Dependent Care Reimbursement Account Plan vs. Tax Deduction

To help you work and earn an income on which you pay taxes, the U.S. government allows you to get some tax help for expenses that you pay for care for dependent children so that you, and your spouse if you are married, can work. The dependent care credit is a direct, dollar-for-dollar credit toward taxes that you owe for the year. A dependent care reimbursement account is a flexible spending account allowing you to set aside pre-tax money to pay child care expenses.

Income Requirements

Your dependent-care credit is based on your adjusted gross income, and is figured based on a sliding scale. As of 2013, if your adjusted gross income is $15,000 or less, your credit is calculated at 35 percent of your child care expenses, up to a maximum of $3,000 for one child or $6,000 for two or more children. The percentage of credit allowed drops as your adjusted gross income rises. The lowest possible percentage of expenses allowed as a credit is 20 percent of expenses if your adjusted gross income rises above $43,000.

Employee Benefit

Your flexible spending plan, which reimburses you for your child care expenses, is an employee benefit. If your employer does not offer this plan, you cannot take advantage of the benefits it offers. You can take advantage of the dependent care credit regardless of your employer, and the types of benefits that it offers. You also do not have to work with a third party administrator to be certain that the benefits are paid out correctly.

Payroll Taxes

The dependent care credit is a great way to accumulate your receipts throughout the year, and just before you file your taxes, you can total what you have spent on child care, then claim the credit. The dependent care reimbursement account reduces your before-tax income, as the money is taken from the account before your employer calculates your withholding. In addition, the amounts withheld for a dependent account reduce your Social Security due to this reduction in before-tax income.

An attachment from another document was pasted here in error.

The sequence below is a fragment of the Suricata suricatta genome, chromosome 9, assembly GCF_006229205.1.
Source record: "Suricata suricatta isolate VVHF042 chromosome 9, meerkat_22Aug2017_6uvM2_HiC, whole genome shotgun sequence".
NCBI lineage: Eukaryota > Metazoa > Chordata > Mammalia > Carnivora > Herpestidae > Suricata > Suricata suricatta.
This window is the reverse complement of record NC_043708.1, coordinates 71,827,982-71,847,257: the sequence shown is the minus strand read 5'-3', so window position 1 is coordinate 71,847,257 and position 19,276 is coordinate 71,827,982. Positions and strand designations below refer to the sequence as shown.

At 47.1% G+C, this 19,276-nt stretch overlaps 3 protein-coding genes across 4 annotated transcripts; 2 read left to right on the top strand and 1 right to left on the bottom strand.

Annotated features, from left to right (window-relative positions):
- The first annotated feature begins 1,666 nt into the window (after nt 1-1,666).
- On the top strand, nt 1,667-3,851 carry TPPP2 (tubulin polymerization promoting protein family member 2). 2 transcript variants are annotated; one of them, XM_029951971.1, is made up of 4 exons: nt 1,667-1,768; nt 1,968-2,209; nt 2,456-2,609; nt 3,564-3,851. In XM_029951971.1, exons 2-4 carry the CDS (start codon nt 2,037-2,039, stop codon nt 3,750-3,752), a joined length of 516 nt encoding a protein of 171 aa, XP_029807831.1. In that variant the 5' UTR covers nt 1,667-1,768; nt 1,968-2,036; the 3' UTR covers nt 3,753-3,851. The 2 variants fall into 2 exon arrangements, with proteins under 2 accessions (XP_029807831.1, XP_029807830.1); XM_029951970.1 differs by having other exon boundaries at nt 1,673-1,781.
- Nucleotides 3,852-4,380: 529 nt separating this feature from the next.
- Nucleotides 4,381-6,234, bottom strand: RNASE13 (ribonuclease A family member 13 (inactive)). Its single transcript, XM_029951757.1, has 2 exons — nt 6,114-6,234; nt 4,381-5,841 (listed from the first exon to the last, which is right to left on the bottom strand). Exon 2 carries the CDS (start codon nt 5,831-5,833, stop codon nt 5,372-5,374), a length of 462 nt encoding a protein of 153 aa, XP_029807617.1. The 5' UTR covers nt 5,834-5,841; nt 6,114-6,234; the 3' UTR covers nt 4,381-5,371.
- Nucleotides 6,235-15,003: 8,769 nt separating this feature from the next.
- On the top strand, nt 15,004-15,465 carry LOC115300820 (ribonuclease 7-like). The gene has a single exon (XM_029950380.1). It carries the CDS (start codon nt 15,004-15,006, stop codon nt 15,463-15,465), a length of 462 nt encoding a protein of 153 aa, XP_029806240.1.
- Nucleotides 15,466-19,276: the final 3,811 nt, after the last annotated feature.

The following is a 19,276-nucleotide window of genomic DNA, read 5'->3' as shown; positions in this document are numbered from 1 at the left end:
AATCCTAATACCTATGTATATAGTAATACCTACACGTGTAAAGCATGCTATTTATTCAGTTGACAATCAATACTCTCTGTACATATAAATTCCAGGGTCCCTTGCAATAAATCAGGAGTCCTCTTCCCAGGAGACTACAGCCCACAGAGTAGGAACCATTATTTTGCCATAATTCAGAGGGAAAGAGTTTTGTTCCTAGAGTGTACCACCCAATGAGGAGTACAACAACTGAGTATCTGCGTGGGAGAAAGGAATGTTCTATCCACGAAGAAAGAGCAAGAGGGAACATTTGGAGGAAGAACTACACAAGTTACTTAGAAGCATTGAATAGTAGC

Higher Maximum

With a flexible spending account through your employer, the most you can put away in any one year is $5,000 for dependent care expenses. When taking advantage of the tax credit, you can take a partial credit for up to $3,000 in expenses for a single child, or up to $6,000 with two or more children. This higher maximum could work to your advantage if you spend more than $5,000 per year in child care expenses for two or more children.

Using Both

You can use both types of assistance with child care expenses. You cannot claim a credit for any amount that was paid through an employer reimbursement benefit, or a flexible spending account. However, any amount that you pay that is in excess of what you pay through a flexible spending account, up to the allowable maximum, is eligible for the tax credit. For example, if you have your employer deposit $2,000 into your flexible account for child care expenses, and the expense total $6,000 for two children, you can claim a credit up to your eligible percentage for the $4,000 in additional expenses that were not paid through the flexible spending account.

About the Author

Craig Woodman began writing professionally in 2007. Woodman's articles have been published in "Professional Distributor" magazine and in various online publications. He has written extensively on automotive issues, business, personal finance and recreational vehicles. Woodman is pursuing a Bachelor of Science in finance through online education.

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